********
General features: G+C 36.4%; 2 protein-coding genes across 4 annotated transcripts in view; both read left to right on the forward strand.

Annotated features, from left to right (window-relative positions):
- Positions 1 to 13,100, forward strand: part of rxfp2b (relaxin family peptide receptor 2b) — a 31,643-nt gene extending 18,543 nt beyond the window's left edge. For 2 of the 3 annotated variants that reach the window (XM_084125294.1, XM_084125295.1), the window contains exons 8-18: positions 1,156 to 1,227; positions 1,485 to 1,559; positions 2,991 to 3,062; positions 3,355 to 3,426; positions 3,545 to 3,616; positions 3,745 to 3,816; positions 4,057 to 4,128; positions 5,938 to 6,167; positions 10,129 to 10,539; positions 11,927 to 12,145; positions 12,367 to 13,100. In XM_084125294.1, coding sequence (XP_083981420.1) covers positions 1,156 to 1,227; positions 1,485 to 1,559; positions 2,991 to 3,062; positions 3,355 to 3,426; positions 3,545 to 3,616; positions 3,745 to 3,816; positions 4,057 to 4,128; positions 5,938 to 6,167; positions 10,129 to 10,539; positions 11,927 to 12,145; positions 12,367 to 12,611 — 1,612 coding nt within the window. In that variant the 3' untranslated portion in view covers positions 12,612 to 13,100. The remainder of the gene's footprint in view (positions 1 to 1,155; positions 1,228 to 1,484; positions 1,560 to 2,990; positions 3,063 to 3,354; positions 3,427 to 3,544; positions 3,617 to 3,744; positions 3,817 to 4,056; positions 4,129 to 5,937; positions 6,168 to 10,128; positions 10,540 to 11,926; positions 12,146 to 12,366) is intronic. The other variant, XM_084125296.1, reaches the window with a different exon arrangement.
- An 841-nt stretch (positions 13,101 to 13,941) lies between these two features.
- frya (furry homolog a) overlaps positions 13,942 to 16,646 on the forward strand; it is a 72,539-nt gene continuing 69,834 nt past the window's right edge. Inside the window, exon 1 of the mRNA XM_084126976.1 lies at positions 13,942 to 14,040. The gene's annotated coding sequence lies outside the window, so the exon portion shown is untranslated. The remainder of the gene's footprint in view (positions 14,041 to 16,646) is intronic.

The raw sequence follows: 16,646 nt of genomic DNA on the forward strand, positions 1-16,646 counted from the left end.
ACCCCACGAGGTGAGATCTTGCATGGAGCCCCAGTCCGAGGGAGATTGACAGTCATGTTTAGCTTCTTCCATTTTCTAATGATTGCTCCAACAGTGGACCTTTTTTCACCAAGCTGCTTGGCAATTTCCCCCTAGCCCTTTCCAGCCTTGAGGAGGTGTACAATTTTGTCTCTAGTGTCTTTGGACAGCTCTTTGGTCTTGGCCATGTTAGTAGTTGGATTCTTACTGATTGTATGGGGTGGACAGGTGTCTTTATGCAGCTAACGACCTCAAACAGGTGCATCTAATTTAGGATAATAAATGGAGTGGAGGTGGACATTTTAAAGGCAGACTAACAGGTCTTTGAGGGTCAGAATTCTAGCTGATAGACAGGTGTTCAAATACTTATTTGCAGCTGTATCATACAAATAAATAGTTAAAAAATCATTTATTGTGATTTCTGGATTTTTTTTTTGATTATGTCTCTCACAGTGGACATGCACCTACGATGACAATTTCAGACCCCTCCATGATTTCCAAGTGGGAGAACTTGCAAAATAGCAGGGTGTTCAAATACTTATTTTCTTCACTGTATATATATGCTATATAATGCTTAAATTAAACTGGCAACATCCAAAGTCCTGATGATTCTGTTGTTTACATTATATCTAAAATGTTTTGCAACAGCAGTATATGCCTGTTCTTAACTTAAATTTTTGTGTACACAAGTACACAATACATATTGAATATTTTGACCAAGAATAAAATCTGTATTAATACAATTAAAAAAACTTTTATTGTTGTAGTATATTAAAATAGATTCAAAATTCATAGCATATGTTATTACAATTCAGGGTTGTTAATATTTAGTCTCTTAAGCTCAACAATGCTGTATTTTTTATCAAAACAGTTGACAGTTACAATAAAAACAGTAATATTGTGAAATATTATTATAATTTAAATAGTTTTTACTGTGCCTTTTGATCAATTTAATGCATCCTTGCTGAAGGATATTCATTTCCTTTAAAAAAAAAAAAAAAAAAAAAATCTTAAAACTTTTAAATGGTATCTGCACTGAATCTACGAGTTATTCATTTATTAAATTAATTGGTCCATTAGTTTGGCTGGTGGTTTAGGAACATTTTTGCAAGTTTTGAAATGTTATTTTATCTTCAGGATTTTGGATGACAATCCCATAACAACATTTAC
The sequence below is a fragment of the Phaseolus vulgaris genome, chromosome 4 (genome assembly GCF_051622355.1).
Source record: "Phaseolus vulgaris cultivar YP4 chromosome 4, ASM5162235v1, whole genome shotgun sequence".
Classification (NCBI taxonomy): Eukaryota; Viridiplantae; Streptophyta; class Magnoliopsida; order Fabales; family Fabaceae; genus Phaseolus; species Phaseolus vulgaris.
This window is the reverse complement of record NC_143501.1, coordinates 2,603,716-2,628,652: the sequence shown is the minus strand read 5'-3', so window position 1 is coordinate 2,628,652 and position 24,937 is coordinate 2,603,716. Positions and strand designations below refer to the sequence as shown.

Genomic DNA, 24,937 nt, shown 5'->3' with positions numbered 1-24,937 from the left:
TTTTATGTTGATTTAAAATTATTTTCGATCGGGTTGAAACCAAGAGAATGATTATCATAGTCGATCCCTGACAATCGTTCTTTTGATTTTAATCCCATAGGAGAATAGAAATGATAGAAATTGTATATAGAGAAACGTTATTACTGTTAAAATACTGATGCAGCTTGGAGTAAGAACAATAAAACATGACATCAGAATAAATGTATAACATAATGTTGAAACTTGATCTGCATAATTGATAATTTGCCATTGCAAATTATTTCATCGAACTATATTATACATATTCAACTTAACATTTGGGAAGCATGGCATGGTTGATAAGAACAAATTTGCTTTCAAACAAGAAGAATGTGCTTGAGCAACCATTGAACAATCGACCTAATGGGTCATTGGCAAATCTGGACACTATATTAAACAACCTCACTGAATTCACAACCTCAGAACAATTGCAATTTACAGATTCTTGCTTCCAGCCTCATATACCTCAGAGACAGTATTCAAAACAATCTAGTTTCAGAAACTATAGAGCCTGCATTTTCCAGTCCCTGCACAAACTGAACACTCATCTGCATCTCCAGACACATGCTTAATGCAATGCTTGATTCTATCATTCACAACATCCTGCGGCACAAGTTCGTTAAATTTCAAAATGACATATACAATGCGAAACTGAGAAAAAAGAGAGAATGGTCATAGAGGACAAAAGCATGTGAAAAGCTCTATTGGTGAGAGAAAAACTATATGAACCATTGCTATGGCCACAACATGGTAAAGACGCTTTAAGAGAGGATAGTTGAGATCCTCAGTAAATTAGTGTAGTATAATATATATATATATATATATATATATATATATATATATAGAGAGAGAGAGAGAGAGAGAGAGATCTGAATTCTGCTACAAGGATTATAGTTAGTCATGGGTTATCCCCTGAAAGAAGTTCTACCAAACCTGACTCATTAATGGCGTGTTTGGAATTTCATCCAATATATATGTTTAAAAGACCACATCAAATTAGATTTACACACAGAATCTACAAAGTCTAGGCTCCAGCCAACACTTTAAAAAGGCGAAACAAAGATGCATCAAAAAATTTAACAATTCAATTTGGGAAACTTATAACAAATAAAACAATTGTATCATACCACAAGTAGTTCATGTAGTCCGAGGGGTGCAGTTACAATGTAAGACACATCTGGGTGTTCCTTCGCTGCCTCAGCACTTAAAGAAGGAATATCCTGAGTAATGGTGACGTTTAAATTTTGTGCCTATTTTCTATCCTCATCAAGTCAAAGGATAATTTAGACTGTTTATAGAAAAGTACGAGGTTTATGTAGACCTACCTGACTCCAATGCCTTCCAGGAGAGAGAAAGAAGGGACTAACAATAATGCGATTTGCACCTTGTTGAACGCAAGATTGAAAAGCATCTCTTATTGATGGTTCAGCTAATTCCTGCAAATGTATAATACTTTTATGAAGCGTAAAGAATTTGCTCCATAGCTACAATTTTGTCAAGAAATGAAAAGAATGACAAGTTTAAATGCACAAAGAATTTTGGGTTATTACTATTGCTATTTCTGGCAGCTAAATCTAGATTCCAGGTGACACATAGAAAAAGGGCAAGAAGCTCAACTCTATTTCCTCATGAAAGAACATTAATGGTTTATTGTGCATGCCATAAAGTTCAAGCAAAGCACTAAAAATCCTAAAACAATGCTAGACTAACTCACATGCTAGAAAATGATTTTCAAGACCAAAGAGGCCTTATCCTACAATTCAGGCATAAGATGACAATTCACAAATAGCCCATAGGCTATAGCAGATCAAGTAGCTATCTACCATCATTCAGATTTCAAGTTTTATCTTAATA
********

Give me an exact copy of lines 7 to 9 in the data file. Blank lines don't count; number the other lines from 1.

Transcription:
ACCCCACGAGGTGAGATCTTGCATGGAGCCCCAGTCCGAGGGAGATTGACAGTCATGTTTAGCTTCTTCCATTTTCTAATGATTGCTCCAACAGTGGACCTTTTTTCACCAAGCTGCTTGGCAATTTCCCCCTAGCCCTTTCCAGCCTTGAGGAGGTGTACAATTTTGTCTCTAGTGTCTTTGGACAGCTCTTTGGTCTTGGCCATGTTAGTAGTTGGATTCTTACTGATTGTATGGGGTGGACAGGTGTCTTTATGCAGCTAACGACCTCAAACAGGTGCATCTAATTTAGGATAATAAATGGAGTGGAGGTGGACATTTTAAAGGCAGACTAACAGGTCTTTGAGGGTCAGAATTCTAGCTGATAGACAGGTGTTCAAATACTTATTTGCAGCTGTATCATACAAATAAATAGTTAAAAAATCATTTATTGTGATTTCTGGATTTTTTTTTTGATTATGTCTCTCACAGTGGACATGCACCTACGATGACAATTTCAGACCCCTCCATGATTTCCAAGTGGGAGAACTTGCAAAATAGCAGGGTGTTCAAATACTTATTTTCTTCACTGTATATATATGCTATATAATGCTTAAATTAAACTGGCAACATCCAAAGTCCTGATGATTCTGTTGTTTACATTATATCTAAAATGTTTTGCAACAGCAGTATATGCCTGTTCTTAACTTAAATTTTTGTGTACACAAGTACACAATACATATTGAATATTTTGACCAAGAATAAAATCTGTATTAATACAATTAAAAAAACTTTTATTGTTGTAGTATATTAAAATAGATTCAAAATTCATAGCATATGTTATTACAATTCAGGGTTGTTAATATTTAGTCTCTTAAGCTCAACAATGCTGTATTTTTTATCAAAACAGTTGACAGTTACAATAAAAACAGTAATATTGTGAAATATTATTATAATTTAAATAGTTTTTACTGTGCCTTTTGATCAATTTAATGCATCCTTGCTGAAGGATATTCATTTCCTTTAAAAAAAAAAAAAAAAAAAAAATCTTAAAACTTTTAAATGGTATCTGCACTGAATCTACGAGTTATTCATTTATTAAATTAATTGGTCCATTAGTTTGGCTGGTGGTTTAGGAACATTTTTGCAAGTTTTGAAATGTTATTTTATCTTCAGGATTTTGGATGACAATCCCATAACAACATTTAC
The sequence below is a fragment of the Phaseolus vulgaris genome, chromosome 4 (genome assembly GCF_051622355.1).
Source record: "Phaseolus vulgaris cultivar YP4 chromosome 4, ASM5162235v1, whole genome shotgun sequence".